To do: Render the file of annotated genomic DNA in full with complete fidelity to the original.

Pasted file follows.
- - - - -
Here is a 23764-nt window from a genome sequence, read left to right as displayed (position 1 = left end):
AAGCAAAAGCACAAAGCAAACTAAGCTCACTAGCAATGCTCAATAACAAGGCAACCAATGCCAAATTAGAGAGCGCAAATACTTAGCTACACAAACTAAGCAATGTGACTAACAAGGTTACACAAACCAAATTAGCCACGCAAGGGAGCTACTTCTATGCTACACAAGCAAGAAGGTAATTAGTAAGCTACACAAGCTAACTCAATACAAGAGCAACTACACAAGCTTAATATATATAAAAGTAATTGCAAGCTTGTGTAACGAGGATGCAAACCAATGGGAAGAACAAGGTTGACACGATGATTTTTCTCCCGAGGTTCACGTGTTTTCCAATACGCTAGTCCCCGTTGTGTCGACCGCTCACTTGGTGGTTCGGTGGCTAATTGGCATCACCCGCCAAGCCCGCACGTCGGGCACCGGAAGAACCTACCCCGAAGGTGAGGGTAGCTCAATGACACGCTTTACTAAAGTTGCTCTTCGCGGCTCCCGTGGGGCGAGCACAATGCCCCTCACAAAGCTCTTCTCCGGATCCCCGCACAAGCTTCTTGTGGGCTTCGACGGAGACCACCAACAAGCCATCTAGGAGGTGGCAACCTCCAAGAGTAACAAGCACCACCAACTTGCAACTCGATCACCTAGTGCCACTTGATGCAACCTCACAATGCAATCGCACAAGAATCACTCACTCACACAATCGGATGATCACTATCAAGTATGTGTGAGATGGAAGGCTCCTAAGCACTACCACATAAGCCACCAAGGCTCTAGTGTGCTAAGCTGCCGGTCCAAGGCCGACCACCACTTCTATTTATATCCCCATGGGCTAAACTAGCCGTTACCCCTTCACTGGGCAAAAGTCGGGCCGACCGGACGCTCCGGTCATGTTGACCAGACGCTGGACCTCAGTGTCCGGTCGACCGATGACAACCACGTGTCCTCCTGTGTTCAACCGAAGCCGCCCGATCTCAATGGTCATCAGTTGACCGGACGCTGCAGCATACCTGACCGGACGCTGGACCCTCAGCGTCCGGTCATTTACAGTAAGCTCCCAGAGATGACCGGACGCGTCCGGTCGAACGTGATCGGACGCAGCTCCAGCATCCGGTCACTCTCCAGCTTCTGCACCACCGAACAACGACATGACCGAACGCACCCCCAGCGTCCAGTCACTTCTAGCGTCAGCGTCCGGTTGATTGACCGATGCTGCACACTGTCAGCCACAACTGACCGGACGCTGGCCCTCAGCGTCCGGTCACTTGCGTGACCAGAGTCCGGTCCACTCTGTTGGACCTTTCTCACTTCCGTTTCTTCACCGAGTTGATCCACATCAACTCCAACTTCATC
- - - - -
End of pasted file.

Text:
Here is a 23764-nt window from a genome sequence, read left to right as displayed (position 1 = left end):
AAGCAAAAGCACAAAGCAAACTAAGCTCACTAGCAATGCTCAATAACAAGGCAACCAATGCCAAATTAGAGAGCGCAAATACTTAGCTACACAAACTAAGCAATGTGACTAACAAGGTTACACAAACCAAATTAGCCACGCAAGGGAGCTACTTCTATGCTACACAAGCAAGAAGGTAATTAGTAAGCTACACAAGCTAACTCAATACAAGAGCAACTACACAAGCTTAATATATATAAAAGTAATTGCAAGCTTGTGTAACGAGGATGCAAACCAATGGGAAGAACAAGGTTGACACGATGATTTTTCTCCCGAGGTTCACGTGTTTTCCAATACGCTAGTCCCCGTTGTGTCGACCGCTCACTTGGTGGTTCGGTGGCTAATTGGCATCACCCGCCAAGCCCGCACGTCGGGCACCGGAAGAACCTACCCCGAAGGTGAGGGTAGCTCAATGACACGCTTTACTAAAGTTGCTCTTCGCGGCTCCCGTGGGGCGAGCACAATGCCCCTCACAAAGCTCTTCTCCGGATCCCCGCACAAGCTTCTTGTGGGCTTCGACGGAGACCACCAACAAGCCATCTAGGAGGTGGCAACCTCCAAGAGTAACAAGCACCACCAACTTGCAACTCGATCACCTAGTGCCACTTGATGCAACCTCACAATGCAATCGCACAAGAATCACTCACTCACACAATCGGATGATCACTATCAAGTATGTGTGAGATGGAAGGCTCCTAAGCACTACCACATAAGCCACCAAGGCTCTAGTGTGCTAAGCTGCCGGTCCAAGGCCGACCACCACTTCTATTTATATCCCCATGGGCTAAACTAGCCGTTACCCCTTCACTGGGCAAAAGTCGGGCCGACCGGACGCTCCGGTCATGTTGACCAGACGCTGGACCTCAGTGTCCGGTCGACCGATGACAACCACGTGTCCTCCTGTGTTCAACCGAAGCCGCCCGATCTCAATGGTCATCAGTTGACCGGACGCTGCAGCATACCTGACCGGACGCTGGACCCTCAGCGTCCGGTCATTTACAGTAAGCTCCCAGAGATGACCGGACGCGTCCGGTCGAACGTGATCGGACGCAGCTCCAGCATCCGGTCACTCTCCAGCTTCTGCACCACCGAACAACGACATGACCGAACGCACCCCCAGCGTCCAGTCACTTCTAGCGTCAGCGTCCGGTTGATTGACCGATGCTGCACACTGTCAGCCACAACTGACCGGACGCTGGCCCTCAGCGTCCGGTCACTTGCGTGACCAGAGTCCGGTCCACTCTGTTGGACCTTTCTCACTTCCGTTTCTTCACCGAGTTGATCCACATCAACTCCAACTTCATC